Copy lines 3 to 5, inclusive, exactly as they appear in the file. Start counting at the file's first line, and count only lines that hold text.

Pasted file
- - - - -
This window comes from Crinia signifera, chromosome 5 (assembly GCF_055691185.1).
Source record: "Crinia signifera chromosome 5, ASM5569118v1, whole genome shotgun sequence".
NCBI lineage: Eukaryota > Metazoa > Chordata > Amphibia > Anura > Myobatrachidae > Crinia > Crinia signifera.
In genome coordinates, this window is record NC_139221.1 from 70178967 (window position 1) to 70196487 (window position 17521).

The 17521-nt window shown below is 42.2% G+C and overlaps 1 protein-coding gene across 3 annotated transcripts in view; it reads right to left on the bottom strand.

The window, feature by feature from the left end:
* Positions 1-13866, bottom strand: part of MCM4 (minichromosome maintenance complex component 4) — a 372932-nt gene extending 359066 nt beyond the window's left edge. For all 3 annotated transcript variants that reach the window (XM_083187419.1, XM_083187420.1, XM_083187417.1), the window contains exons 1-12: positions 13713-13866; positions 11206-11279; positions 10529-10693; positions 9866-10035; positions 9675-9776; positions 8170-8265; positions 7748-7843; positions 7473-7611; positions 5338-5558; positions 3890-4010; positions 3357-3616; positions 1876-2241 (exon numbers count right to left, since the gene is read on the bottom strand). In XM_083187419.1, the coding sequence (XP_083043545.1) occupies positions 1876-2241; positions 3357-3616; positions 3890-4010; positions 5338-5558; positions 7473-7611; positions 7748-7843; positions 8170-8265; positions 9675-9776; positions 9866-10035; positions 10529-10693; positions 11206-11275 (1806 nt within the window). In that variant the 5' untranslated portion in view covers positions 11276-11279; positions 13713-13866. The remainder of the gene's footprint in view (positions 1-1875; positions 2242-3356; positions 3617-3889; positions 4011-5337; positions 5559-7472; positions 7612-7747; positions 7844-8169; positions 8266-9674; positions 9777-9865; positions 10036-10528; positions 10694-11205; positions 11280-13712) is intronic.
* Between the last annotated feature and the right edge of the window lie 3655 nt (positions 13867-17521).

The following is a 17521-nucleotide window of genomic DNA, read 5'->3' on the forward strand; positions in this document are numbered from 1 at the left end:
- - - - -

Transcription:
NCBI lineage: Eukaryota > Metazoa > Chordata > Amphibia > Anura > Myobatrachidae > Crinia > Crinia signifera.
In genome coordinates, this window is record NC_139221.1 from 70178967 (window position 1) to 70196487 (window position 17521).

The 17521-nt window shown below is 42.2% G+C and overlaps 1 protein-coding gene across 3 annotated transcripts in view; it reads right to left on the bottom strand.